magic iconPropofol is a great anaesthetic – but it can cause pain on injection. This is one of the tricks of the trade: mix in some lidocaine in your propofol syringe, and the patient is pain free. Sounds like magic. Especially as there’s no way lidocaine can work its usual local anaesthetic effect that quickly. But it works. There’s been a lot of studies on the subject, and now there’s a Cochrane review too.

Propofol induction pain
Most people experience some light discomfort at the injection site on injection of propofol, as it is irritating to the vessel wall. According to Cochrane, 64% of people experience pain on injection, and 38% report strong pain on injection, but most are able to tolerate it. The biggest problem is for the kids.

We can usually avoid the problem by using a larger vein for induction, or another induction drug, like Thiopental, or a lower strenght propofol like the 5mg/ml solution available. This also usually avoids any pain.

But often, we use the old trick of mixing in some lidocaine with the propofol. Our usual practice is to add 1 ml of 1% or 2% lidocaine to a 10 ml syringe of propofol. And like magic, the incidence of pain on injection is almost gone.

Lidocaine intravasal effect
So, how does this work? Truth is, we don’t know. We’ll start with the lidocain pretreatment method that’s easier to explain: Pretreatment with intravenous lidocain and venous occlusion, sort of like a low dose and local Bier block. I can understand how this can work, with a direct local anaesthetic effect on the vessel wall.

Then we’ll move to the next level: just pretreating with intravenous lidocain without any venous occlusion. One would think lidocain would pass through the injection site and up the vessel much to quickly to be able to affect the local vessel wall at the injection site, but this works well too.

Now, for the magical one: mix some lidocaine to your propofol syringe, and inject that mix. There is no way lidocaine can invoke its usual anaesthetic effect this quickly. It sounds like an urban legend. But it works. And now, Cochrane is here to prove it.

The Cochrane review
For once, the Cochrane review found a big effect of this intervention, and with a high level of evidence! Here are the review findings:

Propofol vs propofol + lidocaine

Interestingly, the Cochrane review didn’t find any significant difference between admixing lidocaine or pretreating. Previous reviews have found both pretreating and admixing to give the best result. So it’s probably a toss. For kiddies, you usually can’t play around with too many syringes before you start losing their trust. So admix is my preferred choice. I also like the magic of it.

Lidocaine against propofol induction pain works. For us, the main uses are: Kids. Or patients with previous experience of intense pain on propofol induction. It’s long been a handy magic trick of anaesthesia, although we have no real idea of how it works. At least now there’s also a Cochrane review on it, documenting the effect.

Lidocaine for reducing propofol-induced pain on induction of anaesthesia in adults, Cochrane review, April, 2016.

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  1. nfkb says:


    It’s really embarassing that we don’t know how it works because it’s a major burden to its wide use against pain injection.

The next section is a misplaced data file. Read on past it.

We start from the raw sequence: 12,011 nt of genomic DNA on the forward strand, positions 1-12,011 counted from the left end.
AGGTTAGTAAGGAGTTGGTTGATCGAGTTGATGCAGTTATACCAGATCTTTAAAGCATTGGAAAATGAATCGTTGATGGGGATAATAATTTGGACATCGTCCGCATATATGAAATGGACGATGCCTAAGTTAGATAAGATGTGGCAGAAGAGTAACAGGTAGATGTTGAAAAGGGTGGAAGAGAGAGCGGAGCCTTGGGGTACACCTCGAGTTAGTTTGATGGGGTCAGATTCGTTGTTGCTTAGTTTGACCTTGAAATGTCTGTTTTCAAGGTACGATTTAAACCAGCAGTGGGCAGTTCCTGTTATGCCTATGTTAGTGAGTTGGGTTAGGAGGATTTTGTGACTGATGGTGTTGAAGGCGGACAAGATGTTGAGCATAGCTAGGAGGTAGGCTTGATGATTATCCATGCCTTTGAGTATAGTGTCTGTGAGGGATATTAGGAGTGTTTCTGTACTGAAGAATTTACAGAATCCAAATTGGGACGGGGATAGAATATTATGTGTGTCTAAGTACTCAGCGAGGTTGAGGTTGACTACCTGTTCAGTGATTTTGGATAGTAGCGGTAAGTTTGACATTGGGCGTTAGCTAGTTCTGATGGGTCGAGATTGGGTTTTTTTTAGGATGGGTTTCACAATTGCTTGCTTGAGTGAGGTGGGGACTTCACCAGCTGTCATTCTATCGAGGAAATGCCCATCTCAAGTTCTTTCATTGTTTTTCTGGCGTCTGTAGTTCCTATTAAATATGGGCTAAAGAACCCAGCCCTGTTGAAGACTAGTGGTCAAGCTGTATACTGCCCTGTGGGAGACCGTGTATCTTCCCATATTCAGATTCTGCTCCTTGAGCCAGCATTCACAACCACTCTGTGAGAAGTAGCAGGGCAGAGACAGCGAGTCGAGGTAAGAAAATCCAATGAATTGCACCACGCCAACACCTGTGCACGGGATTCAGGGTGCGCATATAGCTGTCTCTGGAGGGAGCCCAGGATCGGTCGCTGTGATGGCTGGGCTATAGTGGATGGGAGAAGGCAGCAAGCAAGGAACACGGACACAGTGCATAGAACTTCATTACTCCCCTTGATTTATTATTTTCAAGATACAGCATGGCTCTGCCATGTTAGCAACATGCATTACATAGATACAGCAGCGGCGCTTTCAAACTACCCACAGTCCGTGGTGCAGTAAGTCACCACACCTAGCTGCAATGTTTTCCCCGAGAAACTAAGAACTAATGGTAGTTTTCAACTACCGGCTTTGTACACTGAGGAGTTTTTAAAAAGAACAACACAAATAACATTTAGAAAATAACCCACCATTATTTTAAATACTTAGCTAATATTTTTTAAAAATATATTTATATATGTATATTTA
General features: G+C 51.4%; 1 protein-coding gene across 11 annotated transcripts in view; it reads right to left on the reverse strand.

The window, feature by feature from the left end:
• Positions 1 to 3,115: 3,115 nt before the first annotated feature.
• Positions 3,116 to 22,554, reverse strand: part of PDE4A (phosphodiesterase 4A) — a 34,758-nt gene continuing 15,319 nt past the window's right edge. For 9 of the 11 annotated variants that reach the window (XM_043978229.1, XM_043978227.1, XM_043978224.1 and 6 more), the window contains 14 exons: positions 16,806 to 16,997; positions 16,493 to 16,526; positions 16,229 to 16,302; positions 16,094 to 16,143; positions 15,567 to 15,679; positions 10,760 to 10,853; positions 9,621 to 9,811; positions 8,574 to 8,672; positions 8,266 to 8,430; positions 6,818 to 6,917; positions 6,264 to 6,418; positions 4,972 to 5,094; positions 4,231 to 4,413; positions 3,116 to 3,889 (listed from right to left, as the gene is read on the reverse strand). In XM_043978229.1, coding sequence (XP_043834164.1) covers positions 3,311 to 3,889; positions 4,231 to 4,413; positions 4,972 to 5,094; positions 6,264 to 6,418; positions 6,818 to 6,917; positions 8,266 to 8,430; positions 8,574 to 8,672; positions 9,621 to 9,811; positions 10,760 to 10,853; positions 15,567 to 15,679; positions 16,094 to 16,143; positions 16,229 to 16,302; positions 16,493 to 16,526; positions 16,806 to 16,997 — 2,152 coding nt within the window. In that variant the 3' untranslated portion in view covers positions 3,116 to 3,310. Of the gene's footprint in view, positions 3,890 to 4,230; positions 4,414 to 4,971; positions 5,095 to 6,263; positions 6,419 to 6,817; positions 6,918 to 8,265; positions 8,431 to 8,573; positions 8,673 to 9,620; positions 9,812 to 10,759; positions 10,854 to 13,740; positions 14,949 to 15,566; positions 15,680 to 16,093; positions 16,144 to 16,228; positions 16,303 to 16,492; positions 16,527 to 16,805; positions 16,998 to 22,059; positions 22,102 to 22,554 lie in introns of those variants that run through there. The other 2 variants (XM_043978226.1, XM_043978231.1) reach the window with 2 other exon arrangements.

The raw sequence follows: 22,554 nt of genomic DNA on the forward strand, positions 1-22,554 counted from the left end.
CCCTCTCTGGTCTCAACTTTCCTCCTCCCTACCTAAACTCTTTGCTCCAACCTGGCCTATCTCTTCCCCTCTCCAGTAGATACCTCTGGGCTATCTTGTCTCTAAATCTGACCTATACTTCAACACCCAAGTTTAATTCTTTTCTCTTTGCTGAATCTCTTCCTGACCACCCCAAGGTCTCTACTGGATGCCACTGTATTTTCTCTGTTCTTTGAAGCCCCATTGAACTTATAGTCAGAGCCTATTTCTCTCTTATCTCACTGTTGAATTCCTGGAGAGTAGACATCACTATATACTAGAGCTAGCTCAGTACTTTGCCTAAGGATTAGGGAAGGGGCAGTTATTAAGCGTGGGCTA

I use to think that it was a pH problem like I read in this article but the preinjection studies leaves me speachless then…

    What do you think of the “Lipuro” version of the propofol ?

    • Thomas D says:

      Hehe, yes it is. But on the other hand, we don’t have a very good explanation of how anaesthesia in general works either ­čÖé

      I also read the pH theory, and it i salso mentioned in this Cochrane review, but like you say, it doesn’t seem to make sense with the pre-injection results. Or maybe there are two or more mechanisms at play? Well, this is why I prefer to refer to it as magic.

      Lipuro is just one of the propofol formulations, no? I haven’t given it any special thought – although I’ve read there might be a slight difference in potency between formulations. What’s your take?

  2. Angela says:

    Just wanted to highlight that while we love it in anaesthesia too, there is physico-chemical incompatibility with the admixture

    I’m not aware of any case reports of pulmonary embolism as theorised possible by the article but I know some anaesthetists who don’t admix in the littler kids/babes since globule:vessel diameter ratio is larger than in adults.

    Just to share.

    • Thomas D says:

      Yes, I saw that mentioned in the cochrane review too, but as it seems mostly theoretical, we didn’t emphasise it in this post. But a good thing to be aware of. Also, the manufaturers, like Braun, says admixing their Propofol-lipuro with lidocain is OK. Thanks for the comment!

  3. Adnane Lahlou says:

    Now, how much is some Lido? Let’s say I have a 2% lidocaine solution and a 200mg propofol vial. How can I ready this mixture. What about the effects of the lidoca├»ne in reducing the laryngoscopy-related sympathic response?

    Thanks for the feedback

    • nfkb says:


      I usually add 3-4 cc of LIDOCAINE 1% in my 20 cc propofol syringe.

      Yup, there is some papers on lidocaine to improve intubation but I think it’s something around 1 mg/kg of lidocaine.

    • Thomas D says:

      As mentioned in the post, we usually add 1ml of lidocaine 1% or 2% to a 10ml syringe of propofol. Also, the paper doesn’t find there’s a any big difference in effect with different lidocain amounts/concentrations.

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